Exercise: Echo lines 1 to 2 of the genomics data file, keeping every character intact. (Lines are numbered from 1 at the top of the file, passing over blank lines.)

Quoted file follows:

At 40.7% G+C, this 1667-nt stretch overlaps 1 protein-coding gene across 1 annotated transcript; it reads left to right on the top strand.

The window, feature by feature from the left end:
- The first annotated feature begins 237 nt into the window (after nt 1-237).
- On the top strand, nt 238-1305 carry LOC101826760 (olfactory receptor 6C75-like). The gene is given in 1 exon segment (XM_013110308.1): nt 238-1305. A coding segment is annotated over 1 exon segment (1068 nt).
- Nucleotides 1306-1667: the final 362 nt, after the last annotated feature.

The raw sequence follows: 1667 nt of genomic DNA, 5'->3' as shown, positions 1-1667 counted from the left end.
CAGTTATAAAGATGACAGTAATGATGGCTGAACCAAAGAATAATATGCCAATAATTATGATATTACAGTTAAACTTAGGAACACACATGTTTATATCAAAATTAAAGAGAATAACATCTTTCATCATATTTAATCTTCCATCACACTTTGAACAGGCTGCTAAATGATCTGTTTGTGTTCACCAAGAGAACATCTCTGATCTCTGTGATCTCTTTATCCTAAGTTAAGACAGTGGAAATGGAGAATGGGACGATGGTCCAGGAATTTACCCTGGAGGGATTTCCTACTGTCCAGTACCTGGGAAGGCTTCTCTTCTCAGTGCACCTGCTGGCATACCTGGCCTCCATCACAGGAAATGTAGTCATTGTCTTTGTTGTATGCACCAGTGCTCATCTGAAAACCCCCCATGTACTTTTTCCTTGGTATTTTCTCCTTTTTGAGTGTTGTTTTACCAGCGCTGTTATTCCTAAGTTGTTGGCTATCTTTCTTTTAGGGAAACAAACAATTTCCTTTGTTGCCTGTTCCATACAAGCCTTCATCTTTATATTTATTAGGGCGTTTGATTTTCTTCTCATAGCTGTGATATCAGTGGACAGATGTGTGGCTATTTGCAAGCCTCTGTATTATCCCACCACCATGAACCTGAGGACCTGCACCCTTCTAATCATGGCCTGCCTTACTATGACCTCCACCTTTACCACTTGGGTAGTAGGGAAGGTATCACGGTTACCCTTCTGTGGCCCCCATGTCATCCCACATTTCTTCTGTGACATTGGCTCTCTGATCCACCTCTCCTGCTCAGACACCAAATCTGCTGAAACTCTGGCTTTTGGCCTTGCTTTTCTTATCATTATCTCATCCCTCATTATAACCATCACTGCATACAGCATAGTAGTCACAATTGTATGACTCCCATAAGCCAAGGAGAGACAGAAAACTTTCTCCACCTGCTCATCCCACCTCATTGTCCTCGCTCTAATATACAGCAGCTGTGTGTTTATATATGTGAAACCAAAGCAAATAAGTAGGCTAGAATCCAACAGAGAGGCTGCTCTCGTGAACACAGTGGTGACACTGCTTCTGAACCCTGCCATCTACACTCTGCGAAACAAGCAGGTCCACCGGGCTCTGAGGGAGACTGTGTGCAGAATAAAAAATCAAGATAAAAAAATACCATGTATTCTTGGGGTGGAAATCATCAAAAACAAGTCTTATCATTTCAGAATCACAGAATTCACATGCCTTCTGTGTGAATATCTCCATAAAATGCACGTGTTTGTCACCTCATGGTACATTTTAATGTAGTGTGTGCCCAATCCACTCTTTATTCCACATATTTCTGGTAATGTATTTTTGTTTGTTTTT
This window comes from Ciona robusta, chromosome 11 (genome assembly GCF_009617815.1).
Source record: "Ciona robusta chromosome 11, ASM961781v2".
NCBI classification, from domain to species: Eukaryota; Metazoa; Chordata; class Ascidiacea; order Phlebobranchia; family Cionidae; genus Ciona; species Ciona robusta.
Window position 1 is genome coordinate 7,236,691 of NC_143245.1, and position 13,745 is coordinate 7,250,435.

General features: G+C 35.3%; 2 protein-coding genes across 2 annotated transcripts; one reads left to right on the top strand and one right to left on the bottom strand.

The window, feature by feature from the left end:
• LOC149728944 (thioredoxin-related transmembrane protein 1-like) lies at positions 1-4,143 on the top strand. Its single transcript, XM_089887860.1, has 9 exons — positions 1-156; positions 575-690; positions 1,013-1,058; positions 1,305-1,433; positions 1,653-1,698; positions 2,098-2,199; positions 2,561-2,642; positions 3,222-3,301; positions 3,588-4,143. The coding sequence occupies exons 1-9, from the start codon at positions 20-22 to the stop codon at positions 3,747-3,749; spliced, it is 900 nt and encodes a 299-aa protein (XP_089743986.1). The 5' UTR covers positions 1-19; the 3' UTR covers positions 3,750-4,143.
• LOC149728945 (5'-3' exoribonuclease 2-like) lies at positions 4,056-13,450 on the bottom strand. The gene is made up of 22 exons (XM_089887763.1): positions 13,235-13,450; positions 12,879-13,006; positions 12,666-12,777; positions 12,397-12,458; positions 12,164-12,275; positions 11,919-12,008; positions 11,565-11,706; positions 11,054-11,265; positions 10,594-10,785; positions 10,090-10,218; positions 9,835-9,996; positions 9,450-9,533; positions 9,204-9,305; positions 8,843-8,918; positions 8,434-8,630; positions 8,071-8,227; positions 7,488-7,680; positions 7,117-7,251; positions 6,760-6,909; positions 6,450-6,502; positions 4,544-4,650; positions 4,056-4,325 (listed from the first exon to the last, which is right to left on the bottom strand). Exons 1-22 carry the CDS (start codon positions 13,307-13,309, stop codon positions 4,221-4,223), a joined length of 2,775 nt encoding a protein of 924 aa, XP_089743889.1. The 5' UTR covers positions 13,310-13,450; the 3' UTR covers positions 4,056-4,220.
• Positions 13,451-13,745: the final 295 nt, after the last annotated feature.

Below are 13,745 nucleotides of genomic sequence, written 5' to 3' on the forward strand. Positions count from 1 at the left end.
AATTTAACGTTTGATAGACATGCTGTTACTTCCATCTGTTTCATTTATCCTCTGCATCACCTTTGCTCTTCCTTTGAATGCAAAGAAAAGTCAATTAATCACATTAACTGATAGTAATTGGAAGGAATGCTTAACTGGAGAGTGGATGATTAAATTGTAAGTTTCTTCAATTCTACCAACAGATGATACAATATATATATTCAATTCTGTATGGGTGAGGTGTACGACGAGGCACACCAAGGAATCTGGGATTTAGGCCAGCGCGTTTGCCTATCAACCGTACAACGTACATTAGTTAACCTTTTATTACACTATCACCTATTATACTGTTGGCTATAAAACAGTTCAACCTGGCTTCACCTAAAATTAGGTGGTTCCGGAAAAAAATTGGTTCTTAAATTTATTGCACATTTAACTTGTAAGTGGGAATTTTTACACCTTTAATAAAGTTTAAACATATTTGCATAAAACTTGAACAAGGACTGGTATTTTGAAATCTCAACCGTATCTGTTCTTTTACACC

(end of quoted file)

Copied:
At 40.7% G+C, this 1667-nt stretch overlaps 1 protein-coding gene across 1 annotated transcript; it reads left to right on the top strand.

The window, feature by feature from the left end: